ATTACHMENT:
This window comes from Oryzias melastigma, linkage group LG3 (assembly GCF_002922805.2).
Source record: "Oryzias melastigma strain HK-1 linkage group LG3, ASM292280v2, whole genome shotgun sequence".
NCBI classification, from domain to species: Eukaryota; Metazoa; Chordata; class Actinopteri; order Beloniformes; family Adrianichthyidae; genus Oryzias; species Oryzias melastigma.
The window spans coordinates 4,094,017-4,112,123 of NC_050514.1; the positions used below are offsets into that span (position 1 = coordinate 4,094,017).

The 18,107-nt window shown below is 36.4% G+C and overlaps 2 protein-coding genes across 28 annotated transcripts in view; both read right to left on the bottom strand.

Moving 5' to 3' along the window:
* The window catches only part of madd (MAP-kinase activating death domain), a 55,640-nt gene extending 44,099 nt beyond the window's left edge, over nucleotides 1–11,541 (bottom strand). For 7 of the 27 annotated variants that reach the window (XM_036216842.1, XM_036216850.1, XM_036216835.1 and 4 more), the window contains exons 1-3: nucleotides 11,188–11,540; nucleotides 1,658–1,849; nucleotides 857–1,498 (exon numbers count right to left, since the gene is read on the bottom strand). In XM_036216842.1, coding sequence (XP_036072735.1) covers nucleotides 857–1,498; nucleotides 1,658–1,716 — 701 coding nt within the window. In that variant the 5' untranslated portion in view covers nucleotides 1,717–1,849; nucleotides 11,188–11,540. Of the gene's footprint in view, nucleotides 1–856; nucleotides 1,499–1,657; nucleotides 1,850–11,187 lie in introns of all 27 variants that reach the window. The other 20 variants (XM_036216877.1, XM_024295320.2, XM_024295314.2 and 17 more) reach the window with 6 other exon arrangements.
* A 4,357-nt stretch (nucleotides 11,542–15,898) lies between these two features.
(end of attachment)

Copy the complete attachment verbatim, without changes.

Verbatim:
This window comes from Oryzias melastigma, linkage group LG3 (assembly GCF_002922805.2).
Source record: "Oryzias melastigma strain HK-1 linkage group LG3, ASM292280v2, whole genome shotgun sequence".
NCBI classification, from domain to species: Eukaryota; Metazoa; Chordata; class Actinopteri; order Beloniformes; family Adrianichthyidae; genus Oryzias; species Oryzias melastigma.
The window spans coordinates 4,094,017-4,112,123 of NC_050514.1; the positions used below are offsets into that span (position 1 = coordinate 4,094,017).

The 18,107-nt window shown below is 36.4% G+C and overlaps 2 protein-coding genes across 28 annotated transcripts in view; both read right to left on the bottom strand.

Moving 5' to 3' along the window:
* The window catches only part of madd (MAP-kinase activating death domain), a 55,640-nt gene extending 44,099 nt beyond the window's left edge, over nucleotides 1–11,541 (bottom strand). For 7 of the 27 annotated variants that reach the window (XM_036216842.1, XM_036216850.1, XM_036216835.1 and 4 more), the window contains exons 1-3: nucleotides 11,188–11,540; nucleotides 1,658–1,849; nucleotides 857–1,498 (exon numbers count right to left, since the gene is read on the bottom strand). In XM_036216842.1, coding sequence (XP_036072735.1) covers nucleotides 857–1,498; nucleotides 1,658–1,716 — 701 coding nt within the window. In that variant the 5' untranslated portion in view covers nucleotides 1,717–1,849; nucleotides 11,188–11,540. Of the gene's footprint in view, nucleotides 1–856; nucleotides 1,499–1,657; nucleotides 1,850–11,187 lie in introns of all 27 variants that reach the window. The other 20 variants (XM_036216877.1, XM_024295320.2, XM_024295314.2 and 17 more) reach the window with 6 other exon arrangements.
* A 4,357-nt stretch (nucleotides 11,542–15,898) lies between these two features.